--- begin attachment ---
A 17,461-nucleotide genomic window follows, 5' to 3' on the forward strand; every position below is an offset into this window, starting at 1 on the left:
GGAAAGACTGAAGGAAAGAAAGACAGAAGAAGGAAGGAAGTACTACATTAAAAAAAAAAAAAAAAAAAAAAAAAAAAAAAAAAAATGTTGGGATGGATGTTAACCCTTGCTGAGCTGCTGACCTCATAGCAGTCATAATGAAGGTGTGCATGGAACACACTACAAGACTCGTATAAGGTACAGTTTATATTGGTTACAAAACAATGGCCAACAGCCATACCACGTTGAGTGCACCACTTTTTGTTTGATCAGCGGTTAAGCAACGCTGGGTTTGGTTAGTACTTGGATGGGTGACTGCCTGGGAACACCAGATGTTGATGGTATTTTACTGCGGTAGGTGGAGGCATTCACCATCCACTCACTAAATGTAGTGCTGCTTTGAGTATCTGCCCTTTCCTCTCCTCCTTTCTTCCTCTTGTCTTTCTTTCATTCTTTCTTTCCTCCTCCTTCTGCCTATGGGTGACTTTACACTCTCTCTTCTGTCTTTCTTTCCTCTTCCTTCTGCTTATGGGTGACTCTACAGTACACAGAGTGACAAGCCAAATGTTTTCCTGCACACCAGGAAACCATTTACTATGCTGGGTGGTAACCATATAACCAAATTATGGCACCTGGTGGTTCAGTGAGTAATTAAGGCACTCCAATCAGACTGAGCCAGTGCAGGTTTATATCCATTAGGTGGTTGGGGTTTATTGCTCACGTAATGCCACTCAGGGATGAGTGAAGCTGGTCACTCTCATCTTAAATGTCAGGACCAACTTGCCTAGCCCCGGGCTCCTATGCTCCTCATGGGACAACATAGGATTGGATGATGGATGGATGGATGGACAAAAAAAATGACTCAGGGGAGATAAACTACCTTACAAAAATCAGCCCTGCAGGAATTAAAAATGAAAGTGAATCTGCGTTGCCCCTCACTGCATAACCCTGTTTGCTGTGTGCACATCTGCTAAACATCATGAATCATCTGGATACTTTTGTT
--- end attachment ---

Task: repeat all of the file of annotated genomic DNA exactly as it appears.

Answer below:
A 17,461-nucleotide genomic window follows, 5' to 3' on the forward strand; every position below is an offset into this window, starting at 1 on the left:
GGAAAGACTGAAGGAAAGAAAGACAGAAGAAGGAAGGAAGTACTACATTAAAAAAAAAAAAAAAAAAAAAAAAAAAAAAAAAAAATGTTGGGATGGATGTTAACCCTTGCTGAGCTGCTGACCTCATAGCAGTCATAATGAAGGTGTGCATGGAACACACTACAAGACTCGTATAAGGTACAGTTTATATTGGTTACAAAACAATGGCCAACAGCCATACCACGTTGAGTGCACCACTTTTTGTTTGATCAGCGGTTAAGCAACGCTGGGTTTGGTTAGTACTTGGATGGGTGACTGCCTGGGAACACCAGATGTTGATGGTATTTTACTGCGGTAGGTGGAGGCATTCACCATCCACTCACTAAATGTAGTGCTGCTTTGAGTATCTGCCCTTTCCTCTCCTCCTTTCTTCCTCTTGTCTTTCTTTCATTCTTTCTTTCCTCCTCCTTCTGCCTATGGGTGACTTTACACTCTCTCTTCTGTCTTTCTTTCCTCTTCCTTCTGCTTATGGGTGACTCTACAGTACACAGAGTGACAAGCCAAATGTTTTCCTGCACACCAGGAAACCATTTACTATGCTGGGTGGTAACCATATAACCAAATTATGGCACCTGGTGGTTCAGTGAGTAATTAAGGCACTCCAATCAGACTGAGCCAGTGCAGGTTTATATCCATTAGGTGGTTGGGGTTTATTGCTCACGTAATGCCACTCAGGGATGAGTGAAGCTGGTCACTCTCATCTTAAATGTCAGGACCAACTTGCCTAGCCCCGGGCTCCTATGCTCCTCATGGGACAACATAGGATTGGATGATGGATGGATGGATGGACAAAAAAAATGACTCAGGGGAGATAAACTACCTTACAAAAATCAGCCCTGCAGGAATTAAAAATGAAAGTGAATCTGCGTTGCCCCTCACTGCATAACCCTGTTTGCTGTGTGCACATCTGCTAAACATCATGAATCATCTGGATACTTTTGTT